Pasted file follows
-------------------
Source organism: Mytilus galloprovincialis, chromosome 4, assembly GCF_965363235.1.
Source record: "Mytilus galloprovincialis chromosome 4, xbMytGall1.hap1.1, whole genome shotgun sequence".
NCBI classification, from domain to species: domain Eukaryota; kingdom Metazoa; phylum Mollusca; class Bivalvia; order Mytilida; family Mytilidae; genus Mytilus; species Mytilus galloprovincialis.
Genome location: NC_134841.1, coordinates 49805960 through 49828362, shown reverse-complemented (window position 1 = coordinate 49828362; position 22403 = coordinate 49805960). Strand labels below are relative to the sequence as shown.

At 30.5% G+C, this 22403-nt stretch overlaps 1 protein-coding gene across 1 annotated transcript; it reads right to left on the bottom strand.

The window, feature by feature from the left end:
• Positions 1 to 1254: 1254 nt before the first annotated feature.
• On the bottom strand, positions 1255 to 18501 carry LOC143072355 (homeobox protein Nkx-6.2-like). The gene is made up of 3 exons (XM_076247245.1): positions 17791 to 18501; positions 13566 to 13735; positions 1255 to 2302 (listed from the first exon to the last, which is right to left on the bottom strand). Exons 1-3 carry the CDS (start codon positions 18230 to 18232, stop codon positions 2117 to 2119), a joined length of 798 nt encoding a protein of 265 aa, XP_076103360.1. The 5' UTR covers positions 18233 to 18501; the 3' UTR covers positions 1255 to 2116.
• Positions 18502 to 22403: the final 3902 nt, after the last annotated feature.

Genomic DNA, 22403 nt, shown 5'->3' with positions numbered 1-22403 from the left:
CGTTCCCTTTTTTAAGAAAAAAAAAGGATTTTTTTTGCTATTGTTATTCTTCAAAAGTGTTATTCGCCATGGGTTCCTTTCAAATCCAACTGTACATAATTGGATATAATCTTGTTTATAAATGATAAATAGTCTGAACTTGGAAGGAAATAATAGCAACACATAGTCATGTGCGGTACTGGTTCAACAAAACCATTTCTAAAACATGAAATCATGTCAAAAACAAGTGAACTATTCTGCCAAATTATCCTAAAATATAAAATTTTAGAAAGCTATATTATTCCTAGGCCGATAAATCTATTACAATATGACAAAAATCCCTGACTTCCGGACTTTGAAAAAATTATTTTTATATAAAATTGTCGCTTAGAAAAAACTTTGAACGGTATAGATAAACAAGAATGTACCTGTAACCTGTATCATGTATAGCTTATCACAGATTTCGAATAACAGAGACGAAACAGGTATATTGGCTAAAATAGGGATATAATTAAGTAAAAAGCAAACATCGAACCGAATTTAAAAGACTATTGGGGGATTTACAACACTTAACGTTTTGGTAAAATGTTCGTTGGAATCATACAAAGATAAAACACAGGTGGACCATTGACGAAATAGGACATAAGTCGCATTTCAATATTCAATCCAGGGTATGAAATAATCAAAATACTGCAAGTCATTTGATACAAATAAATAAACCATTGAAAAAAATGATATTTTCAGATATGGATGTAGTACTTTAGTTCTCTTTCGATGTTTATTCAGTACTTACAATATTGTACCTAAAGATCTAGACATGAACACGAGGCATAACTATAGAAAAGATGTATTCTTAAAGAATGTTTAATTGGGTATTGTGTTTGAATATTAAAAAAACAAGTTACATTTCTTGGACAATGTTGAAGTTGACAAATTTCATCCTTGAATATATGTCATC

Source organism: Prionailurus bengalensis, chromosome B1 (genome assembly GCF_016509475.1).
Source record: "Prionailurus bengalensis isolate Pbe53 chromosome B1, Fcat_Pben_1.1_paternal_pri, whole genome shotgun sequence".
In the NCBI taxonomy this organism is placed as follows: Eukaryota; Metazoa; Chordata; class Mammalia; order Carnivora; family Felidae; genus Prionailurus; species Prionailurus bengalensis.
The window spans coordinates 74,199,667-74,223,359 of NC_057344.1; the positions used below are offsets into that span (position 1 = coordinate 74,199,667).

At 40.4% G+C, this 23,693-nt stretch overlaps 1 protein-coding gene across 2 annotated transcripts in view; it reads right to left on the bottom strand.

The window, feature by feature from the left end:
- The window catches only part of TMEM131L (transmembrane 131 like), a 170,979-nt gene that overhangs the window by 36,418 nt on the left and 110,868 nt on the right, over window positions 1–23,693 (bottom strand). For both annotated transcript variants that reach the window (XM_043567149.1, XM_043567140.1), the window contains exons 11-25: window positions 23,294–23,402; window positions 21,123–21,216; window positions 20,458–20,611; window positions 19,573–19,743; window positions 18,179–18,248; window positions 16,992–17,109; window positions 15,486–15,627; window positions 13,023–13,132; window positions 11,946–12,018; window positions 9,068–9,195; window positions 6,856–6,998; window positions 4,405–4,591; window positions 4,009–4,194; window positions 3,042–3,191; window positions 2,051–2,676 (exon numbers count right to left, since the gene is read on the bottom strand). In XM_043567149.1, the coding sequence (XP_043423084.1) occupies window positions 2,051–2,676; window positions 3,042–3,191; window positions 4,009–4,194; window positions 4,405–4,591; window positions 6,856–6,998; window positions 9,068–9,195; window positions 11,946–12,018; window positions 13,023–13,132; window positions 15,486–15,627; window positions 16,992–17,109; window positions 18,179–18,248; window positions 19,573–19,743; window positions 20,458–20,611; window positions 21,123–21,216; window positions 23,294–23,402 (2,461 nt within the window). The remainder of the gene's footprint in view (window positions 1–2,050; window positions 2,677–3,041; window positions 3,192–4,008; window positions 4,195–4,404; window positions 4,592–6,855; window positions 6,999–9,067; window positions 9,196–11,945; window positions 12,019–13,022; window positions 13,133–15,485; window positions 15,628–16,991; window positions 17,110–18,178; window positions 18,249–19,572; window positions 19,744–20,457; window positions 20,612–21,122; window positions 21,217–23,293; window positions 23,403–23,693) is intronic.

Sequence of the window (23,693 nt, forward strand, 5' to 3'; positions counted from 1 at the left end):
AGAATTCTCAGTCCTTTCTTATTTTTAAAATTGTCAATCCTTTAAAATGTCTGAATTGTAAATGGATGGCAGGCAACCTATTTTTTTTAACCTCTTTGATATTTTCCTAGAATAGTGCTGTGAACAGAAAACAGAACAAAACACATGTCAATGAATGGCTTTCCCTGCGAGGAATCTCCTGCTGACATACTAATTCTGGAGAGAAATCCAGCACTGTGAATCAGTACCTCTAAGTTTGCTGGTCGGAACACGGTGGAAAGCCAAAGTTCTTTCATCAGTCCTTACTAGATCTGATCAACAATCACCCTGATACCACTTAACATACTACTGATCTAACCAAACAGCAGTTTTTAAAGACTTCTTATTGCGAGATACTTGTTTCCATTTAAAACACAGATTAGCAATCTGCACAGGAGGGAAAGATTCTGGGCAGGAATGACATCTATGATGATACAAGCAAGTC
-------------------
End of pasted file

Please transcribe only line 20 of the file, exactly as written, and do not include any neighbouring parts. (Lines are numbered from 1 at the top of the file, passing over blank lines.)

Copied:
AGAATTCTCAGTCCTTTCTTATTTTTAAAATTGTCAATCCTTTAAAATGTCTGAATTGTAAATGGATGGCAGGCAACCTATTTTTTTTAACCTCTTTGATATTTTCCTAGAATAGTGCTGTGAACAGAAAACAGAACAAAACACATGTCAATGAATGGCTTTCCCTGCGAGGAATCTCCTGCTGACATACTAATTCTGGAGAGAAATCCAGCACTGTGAATCAGTACCTCTAAGTTTGCTGGTCGGAACACGGTGGAAAGCCAAAGTTCTTTCATCAGTCCTTACTAGATCTGATCAACAATCACCCTGATACCACTTAACATACTACTGATCTAACCAAACAGCAGTTTTTAAAGACTTCTTATTGCGAGATACTTGTTTCCATTTAAAACACAGATTAGCAATCTGCACAGGAGGGAAAGATTCTGGGCAGGAATGACATCTATGATGATACAAGCAAGTC